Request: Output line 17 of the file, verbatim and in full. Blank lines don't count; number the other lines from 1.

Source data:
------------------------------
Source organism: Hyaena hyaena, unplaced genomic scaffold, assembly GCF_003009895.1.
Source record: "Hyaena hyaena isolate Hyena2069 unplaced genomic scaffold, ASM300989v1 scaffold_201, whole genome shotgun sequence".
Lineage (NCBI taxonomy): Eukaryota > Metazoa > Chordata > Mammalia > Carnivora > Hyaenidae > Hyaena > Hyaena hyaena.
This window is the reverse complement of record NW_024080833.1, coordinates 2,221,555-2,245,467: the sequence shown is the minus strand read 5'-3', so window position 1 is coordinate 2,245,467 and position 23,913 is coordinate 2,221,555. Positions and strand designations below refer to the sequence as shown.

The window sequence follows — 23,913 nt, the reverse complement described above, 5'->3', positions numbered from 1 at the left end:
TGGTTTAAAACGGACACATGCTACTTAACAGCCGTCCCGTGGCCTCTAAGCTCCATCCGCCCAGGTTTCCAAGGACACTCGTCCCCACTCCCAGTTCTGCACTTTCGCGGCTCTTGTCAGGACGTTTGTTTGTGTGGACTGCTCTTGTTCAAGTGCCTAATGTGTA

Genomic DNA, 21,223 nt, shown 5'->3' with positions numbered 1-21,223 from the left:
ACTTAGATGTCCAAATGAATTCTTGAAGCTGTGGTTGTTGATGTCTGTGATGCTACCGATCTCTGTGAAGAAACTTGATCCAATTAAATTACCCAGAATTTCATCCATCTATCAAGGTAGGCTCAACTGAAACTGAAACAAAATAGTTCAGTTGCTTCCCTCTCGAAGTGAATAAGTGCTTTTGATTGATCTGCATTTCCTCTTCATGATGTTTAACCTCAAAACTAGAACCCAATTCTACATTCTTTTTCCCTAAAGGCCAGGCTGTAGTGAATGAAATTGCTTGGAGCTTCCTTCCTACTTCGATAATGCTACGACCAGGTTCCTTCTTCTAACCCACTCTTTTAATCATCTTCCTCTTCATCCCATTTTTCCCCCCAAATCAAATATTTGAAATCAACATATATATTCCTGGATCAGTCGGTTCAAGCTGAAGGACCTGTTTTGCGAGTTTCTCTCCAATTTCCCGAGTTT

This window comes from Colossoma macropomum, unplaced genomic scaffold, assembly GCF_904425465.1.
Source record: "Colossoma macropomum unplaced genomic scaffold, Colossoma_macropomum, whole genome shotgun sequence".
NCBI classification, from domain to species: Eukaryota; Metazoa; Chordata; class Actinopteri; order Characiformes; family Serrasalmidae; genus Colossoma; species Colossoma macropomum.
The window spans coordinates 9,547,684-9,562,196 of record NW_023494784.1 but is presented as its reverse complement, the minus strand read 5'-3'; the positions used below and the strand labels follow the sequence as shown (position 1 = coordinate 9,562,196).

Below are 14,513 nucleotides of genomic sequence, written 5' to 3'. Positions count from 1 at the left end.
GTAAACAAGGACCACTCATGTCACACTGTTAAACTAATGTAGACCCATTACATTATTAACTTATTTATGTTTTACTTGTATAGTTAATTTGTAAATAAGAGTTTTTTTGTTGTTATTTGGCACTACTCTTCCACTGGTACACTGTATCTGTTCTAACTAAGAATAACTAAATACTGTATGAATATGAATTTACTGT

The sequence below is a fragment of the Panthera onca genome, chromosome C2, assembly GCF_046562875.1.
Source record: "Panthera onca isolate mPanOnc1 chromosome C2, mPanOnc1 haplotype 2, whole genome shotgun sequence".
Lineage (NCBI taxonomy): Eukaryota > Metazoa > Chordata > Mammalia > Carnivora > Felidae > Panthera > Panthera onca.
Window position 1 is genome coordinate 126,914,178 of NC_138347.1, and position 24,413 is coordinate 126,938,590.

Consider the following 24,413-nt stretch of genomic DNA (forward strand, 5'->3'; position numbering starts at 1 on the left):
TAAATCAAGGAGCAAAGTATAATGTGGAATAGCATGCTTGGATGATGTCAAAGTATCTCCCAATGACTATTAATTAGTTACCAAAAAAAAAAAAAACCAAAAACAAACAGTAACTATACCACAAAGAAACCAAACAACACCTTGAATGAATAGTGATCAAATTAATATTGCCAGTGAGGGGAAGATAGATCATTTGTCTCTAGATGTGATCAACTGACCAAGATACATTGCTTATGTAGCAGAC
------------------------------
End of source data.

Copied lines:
Lineage (NCBI taxonomy): Eukaryota > Metazoa > Chordata > Mammalia > Carnivora > Felidae > Panthera > Panthera onca.